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Expanding warehouses along the Interstate 83 corridor are on the rise as the "on-demand culture" for free and fast shipping from e-commerce moguls such as Amazon continue to dominate the retail industry, officials said. 

Scattered along I-83 from Fairview to Springettsbury townships, dozens of fulfillment centers have rooted themselves in York County for its proximity to key cities on the East Coast and affordable real estate, officials said. 

There are unintended consequences to such warehouses, however, as they consume a large amount of real estate, pose a "significant" burden on the infrastructure needs of local municipalities and put a physical strain on transportation, said Kevin Schreiber, the president and CEO for the York County Economic Alliance. 

"Pressure is being put on companies to deliver, hence more of these centers located in proximity to major populations," Schreiber said. "Central Pennsylvania has become identified as one of those key markets."

Tax revenue: Though these growing warehouses might look like an eyesore to commuters or contribute large volumes of truck traffic through the county, Schreiber said warehouses can be advantageous to the local economy by providing increased tax revenue and jobs.

Ten warehouses spanning more than 50 acres each along I-83 contribute a combined $6.6 million in tax revenue to county school districts and $356,000 to municipalities, according to tax parcel information.

Higher education is adapting to this rising industry too. 

As an increasing number of fulfillment centers utilize robots for simple tasks, schools and universities are matching that by offering courses in supply-chain management and logistics, Schreiber said.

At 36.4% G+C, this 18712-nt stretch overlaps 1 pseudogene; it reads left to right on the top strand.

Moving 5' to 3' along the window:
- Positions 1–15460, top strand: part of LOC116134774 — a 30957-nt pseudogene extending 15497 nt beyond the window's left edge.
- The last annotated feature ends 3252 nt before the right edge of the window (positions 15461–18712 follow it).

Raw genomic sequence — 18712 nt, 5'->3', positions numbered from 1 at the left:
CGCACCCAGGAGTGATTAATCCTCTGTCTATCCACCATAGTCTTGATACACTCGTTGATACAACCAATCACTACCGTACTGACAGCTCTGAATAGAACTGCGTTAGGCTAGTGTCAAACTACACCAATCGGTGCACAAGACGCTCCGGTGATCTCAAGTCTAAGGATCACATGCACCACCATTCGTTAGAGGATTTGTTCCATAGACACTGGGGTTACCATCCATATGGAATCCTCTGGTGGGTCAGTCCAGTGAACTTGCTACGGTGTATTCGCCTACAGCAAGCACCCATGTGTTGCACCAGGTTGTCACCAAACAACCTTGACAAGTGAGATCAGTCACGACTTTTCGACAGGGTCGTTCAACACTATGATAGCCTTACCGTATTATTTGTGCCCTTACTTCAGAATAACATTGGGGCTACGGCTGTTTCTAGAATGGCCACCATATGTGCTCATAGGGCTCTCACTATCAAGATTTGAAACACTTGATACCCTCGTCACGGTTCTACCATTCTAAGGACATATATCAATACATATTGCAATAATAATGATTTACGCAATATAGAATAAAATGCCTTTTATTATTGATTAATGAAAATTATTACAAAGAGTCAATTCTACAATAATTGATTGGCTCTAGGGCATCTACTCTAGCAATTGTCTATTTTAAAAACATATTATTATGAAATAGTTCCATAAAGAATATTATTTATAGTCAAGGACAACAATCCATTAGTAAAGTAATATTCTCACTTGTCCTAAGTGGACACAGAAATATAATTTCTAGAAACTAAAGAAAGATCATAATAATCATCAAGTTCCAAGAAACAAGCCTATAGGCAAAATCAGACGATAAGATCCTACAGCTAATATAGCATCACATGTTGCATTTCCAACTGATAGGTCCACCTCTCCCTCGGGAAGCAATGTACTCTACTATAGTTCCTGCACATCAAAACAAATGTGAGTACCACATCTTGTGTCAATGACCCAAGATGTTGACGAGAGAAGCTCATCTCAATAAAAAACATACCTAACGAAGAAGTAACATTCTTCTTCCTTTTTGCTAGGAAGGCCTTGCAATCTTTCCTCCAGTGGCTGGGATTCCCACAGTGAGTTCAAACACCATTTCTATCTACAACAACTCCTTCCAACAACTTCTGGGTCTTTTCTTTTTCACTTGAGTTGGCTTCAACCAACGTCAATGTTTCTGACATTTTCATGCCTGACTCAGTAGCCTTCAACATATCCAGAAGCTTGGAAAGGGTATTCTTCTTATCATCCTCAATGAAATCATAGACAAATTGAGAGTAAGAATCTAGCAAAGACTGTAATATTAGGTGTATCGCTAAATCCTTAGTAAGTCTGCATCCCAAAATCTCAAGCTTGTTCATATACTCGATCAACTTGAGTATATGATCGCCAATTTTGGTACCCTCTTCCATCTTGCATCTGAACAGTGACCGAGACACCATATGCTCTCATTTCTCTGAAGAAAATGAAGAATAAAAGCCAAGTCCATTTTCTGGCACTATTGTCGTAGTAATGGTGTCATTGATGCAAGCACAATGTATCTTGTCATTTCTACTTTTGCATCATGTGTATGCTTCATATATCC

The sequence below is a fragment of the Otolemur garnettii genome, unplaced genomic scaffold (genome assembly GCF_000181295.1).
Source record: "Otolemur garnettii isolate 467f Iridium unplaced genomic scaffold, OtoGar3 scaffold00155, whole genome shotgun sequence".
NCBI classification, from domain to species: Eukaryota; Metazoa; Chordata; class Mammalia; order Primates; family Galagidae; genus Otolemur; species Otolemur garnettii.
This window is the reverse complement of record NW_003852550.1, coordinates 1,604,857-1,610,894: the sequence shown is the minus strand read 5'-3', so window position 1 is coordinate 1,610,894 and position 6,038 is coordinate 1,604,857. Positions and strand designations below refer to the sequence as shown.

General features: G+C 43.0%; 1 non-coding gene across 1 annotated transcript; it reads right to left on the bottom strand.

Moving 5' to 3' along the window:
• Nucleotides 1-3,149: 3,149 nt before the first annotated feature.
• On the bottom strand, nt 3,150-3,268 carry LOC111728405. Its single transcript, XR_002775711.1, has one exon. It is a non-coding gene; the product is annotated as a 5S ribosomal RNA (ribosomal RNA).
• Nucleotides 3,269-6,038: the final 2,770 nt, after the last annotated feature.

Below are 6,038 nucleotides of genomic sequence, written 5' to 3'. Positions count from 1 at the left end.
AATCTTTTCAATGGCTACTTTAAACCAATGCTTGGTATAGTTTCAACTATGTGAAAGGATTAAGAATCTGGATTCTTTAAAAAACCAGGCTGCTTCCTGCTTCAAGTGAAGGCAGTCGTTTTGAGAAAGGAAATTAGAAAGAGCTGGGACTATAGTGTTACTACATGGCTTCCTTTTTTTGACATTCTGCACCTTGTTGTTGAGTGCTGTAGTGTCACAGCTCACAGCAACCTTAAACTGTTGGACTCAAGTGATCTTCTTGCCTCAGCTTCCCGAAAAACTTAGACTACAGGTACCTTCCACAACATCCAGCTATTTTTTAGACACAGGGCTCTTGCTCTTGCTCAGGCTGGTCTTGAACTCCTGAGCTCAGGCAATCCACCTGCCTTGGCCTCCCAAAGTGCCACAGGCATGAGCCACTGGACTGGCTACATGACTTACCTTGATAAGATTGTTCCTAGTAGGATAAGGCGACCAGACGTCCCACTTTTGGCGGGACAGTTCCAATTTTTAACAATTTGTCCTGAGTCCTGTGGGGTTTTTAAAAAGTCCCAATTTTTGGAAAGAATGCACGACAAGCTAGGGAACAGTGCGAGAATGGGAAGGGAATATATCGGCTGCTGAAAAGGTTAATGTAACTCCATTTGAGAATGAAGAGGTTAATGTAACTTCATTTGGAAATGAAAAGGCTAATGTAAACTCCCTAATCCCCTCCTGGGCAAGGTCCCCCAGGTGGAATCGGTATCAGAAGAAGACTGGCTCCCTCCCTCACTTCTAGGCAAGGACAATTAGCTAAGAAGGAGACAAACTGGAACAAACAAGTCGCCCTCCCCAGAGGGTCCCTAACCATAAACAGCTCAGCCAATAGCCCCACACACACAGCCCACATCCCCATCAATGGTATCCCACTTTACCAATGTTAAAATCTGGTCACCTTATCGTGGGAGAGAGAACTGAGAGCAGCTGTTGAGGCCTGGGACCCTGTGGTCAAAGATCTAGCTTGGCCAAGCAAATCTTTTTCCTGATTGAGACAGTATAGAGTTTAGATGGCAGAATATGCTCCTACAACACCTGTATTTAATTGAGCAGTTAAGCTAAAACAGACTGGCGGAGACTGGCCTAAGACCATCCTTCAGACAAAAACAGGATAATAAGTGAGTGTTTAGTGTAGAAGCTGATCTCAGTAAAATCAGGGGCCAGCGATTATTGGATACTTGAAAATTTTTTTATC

Jobs: That doesn't mean a boost in jobs, however.

About 11,000 York County residents work in the warehouse and transportation field, accounting for roughly 5.8% of all jobs in the county, according to 2018 data from the York County Economic Alliance. 

Schreiber said jobs in warehouses are expected to decline as automation increases.

Citing warehouse and fulfillment centers as a "dynamic industry," Schreiber said the increasing warehouses in York County are only going to expand.

"One thing that's certain is they're not going away," Schreiber said.

New construction: Kinsley Properties, a real estate developer with several existing warehouses along the corridor, has bolstered such warehouse expansion, with plans to construct a new 175,000-square-foot manufacturing and warehouse building this spring. 

This recent expansion, along with another recent warehouse, is part of Kinsley's Orchard Business Park project, which is a cluster of buildings the company owns along the I-83 corridor totaling about 452 acres, officials said. 

Kinsley Properties isn't the only company expanding York County's warehouse industry.

York County serves as the largest distribution center for the coffee chain Starbucks, which moved into a 1.2 million-square-foot warehouse, located at 1605 Bartlett Drive in East Manchester Township, in 2016. The center created 300 new full-time jobs.

"I know there's been a huge explosion of warehouses in Pennsylvania because of its central location to any part of the country," said Ben Marchant, Springettsbury Township's manager. 

Good and bad: Though Springettsbury only holds a few warehouses within its township lines, Marchant said warehouses are a viable business operation serving the community by creating jobs.

While warehouses do provide certain economic benefits, Marchant also pointed out negative effects of expanded warehouse usage, such as truck traffic.

"The big concern is the increased truck traffic to an already congested system," Marchant said. "Roads are a big system to maintain."

And, from a revenue perspective, Marchant said, municipalities favor businesses that can also provide additional income and sales taxes — which warehouses do not. 

But he said having a balance of different types of businesses and trades can only be good for the local economy.

"You want to have a mix of things to have a healthy economy," Marchant said. "(Warehouses) are certainly a significant portion of our land development and business economy."

— Reach Tina Locurto at tlocurto@yorkdispatch.com or on Twitter at @tina_locurto.

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